Some weeks ago, Mark had asked me which aspect of getting back into consistent running was taking the longest to return. Was it speed that was being stubborn, making mile repeats heart-pounding misery? Or was it endurance, ramping up into double-digit mileage for the first time in more than half a year? I had thought a moment before selecting none of the above and giving a different answer, something that had come to mind during a midseason time trial on a particularly ugly February morning. The hardest thing to get back was the ability to be uncomfortable.

Running, save for those rare perfect days, is by nature uncomfortable. It rains, it’s humid, cars don’t stop, shorts ride up, foot blows out. And races are especially so – the second half as much a battle of the mind as it is of body. If there’s anything I had lost from my running repertoire in 2020, it was my ability to keep going when I was uncomfortable. If it rained, I wouldn’t run. If it was too humid, I wouldn’t run. If I’d rather open a beer and sit on the back deck you can imagine which activity won the day. And when I was in the middle of a run and it started to suck, I slowed down. So, it was for this reason I chose the oft-ridiculed banking time and hanging on strategy for the Carmel Half. Each mile that went by under pace was a little bit more I could ease when it ceased to be fun.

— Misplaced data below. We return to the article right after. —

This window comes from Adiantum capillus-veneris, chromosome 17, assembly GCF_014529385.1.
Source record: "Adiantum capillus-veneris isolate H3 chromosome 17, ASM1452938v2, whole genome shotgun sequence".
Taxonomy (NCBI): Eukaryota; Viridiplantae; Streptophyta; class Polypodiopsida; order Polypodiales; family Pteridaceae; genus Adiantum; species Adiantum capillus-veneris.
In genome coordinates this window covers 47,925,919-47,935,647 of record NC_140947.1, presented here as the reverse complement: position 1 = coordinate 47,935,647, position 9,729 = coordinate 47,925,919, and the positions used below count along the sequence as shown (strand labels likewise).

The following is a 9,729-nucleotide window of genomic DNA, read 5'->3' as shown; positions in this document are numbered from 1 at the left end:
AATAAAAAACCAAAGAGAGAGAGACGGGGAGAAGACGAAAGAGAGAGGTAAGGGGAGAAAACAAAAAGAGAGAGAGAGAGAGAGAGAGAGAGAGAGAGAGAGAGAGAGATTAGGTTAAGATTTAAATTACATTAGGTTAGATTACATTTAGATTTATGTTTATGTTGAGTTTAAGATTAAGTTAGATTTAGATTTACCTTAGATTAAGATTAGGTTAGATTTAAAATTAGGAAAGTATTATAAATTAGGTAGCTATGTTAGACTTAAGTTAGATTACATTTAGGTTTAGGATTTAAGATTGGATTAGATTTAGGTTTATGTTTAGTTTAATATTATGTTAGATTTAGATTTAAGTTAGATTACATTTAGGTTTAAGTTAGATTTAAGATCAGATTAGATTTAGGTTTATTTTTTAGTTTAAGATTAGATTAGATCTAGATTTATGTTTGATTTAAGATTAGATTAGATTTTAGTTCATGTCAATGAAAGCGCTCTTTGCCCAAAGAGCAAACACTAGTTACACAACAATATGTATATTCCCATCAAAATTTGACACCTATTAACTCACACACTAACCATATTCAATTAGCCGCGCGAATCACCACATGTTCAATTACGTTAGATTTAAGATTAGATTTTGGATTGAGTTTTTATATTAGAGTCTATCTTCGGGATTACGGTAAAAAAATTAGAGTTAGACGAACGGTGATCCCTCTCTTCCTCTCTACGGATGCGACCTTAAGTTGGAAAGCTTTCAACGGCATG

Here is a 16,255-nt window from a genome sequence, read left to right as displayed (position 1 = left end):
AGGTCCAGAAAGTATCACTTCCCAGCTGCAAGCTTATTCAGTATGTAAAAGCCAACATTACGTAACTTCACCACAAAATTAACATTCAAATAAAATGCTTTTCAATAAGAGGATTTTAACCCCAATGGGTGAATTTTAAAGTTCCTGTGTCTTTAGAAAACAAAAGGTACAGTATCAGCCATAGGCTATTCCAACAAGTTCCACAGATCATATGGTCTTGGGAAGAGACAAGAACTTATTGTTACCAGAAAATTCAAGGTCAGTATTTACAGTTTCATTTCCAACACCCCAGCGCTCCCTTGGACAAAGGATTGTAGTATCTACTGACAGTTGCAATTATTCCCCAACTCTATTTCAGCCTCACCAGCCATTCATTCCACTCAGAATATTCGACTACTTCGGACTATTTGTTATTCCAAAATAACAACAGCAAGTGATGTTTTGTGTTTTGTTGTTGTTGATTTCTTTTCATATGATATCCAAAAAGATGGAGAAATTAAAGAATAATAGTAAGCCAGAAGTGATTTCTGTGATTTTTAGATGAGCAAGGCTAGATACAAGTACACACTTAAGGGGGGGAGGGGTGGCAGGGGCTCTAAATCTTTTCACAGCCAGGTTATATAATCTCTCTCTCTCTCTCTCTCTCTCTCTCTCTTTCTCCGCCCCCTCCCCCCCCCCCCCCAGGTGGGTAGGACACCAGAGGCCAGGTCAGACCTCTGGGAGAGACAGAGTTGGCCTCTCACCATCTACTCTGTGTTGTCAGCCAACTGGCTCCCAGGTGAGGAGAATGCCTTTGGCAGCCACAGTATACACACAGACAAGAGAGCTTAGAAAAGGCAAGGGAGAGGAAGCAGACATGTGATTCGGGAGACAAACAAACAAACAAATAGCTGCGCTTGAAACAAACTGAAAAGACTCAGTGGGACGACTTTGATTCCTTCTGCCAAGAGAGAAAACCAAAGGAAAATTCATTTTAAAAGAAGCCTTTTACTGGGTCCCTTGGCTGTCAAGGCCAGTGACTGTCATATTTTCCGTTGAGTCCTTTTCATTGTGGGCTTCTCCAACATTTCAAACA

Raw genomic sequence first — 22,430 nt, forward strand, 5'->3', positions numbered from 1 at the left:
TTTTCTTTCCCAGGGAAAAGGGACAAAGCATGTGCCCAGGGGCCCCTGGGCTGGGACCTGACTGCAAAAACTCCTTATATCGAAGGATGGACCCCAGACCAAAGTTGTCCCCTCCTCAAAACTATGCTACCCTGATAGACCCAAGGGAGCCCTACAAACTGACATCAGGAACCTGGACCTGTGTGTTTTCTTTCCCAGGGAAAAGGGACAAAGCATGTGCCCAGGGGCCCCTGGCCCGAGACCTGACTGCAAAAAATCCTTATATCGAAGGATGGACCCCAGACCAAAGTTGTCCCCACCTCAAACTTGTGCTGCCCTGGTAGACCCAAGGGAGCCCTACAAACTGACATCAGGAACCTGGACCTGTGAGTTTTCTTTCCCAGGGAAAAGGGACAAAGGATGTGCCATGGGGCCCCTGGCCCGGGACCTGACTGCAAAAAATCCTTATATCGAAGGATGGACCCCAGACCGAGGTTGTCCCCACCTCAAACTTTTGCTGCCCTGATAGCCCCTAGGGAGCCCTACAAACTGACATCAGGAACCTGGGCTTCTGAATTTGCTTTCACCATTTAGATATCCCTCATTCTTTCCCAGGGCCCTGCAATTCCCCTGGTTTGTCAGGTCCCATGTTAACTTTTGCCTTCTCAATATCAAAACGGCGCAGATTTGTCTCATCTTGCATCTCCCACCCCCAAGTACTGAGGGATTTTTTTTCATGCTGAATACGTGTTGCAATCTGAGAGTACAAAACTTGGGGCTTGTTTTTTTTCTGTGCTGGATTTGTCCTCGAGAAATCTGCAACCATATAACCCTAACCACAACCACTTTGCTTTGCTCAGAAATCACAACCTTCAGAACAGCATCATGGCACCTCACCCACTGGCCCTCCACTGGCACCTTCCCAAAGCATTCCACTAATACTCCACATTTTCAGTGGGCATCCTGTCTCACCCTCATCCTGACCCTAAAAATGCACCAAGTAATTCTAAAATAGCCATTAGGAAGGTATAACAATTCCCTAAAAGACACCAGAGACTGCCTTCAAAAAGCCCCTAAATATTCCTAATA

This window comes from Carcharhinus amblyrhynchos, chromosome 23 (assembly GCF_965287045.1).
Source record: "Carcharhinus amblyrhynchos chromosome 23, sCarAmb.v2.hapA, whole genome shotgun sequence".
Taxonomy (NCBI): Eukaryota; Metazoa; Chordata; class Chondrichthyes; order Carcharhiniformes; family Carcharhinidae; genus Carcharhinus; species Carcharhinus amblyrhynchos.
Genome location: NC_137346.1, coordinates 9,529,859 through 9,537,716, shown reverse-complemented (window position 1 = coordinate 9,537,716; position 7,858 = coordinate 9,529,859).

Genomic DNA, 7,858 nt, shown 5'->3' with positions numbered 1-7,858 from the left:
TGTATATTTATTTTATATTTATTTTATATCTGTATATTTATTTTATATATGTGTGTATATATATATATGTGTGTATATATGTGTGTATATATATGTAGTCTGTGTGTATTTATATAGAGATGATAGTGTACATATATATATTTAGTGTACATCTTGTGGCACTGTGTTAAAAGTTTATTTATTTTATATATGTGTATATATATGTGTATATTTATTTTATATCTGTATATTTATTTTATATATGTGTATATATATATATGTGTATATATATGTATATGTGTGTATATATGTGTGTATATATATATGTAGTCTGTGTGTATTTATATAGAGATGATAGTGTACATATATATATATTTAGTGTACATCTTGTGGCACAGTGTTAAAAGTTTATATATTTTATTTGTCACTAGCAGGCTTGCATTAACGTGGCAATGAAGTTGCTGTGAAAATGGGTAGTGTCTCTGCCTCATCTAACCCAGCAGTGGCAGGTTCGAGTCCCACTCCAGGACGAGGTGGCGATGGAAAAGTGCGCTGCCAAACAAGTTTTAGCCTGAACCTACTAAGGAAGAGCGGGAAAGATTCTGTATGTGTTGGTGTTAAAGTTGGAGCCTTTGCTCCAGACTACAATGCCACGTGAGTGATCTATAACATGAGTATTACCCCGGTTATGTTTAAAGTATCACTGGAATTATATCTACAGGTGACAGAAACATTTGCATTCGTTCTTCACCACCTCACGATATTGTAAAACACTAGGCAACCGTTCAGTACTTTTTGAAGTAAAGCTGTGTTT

After the timing mat though, miles seven and eight were my fastest yet, the latter including a reasonably steep grade into another subdivision full of morning revelers. I smiled as I passed them, still jealous of their coffee but not yet of their stillness, and had a thought that seemed impossible even a half hour ago: This could actually end up being one of my fastest races.

I saw Mark’s pineapple head bobbing up and down in the distance once we were back out onto an access road. His stride still looked strong but he had clearly slowed a bit. As I reeled him in, I began to realize his sub-three hour marathon goal was likely slipping away. We talked for a bit and I reminded him of our conversation about being uncomfortable. He stayed with me a bit but soon his responses were breathy shouts and I felt him fall back. The pacer was a few minutes behind us and he said he would try to cling on to them when they arrived.

Now into the lonelier miles of a smaller race, the field had spread out and I once again watched members of my team gradually come into focus before pulling next to them a quarter mile later and then beyond. After mile ten, which was my fastest of the race, we turned right onto the Monon Trail and the closed-in woodland was immediately silent compared to the road. Some of the shorter shrubs and bushes had begun to sprout neophyte leaves but otherwise the canopy was barren, welcoming in the bright sun and allowing me to feel warm for the first time. The trail took a sharp turn and passed between some luxury condos and alongside a baseball diamond and soon I could tell we were nearing the town center once again.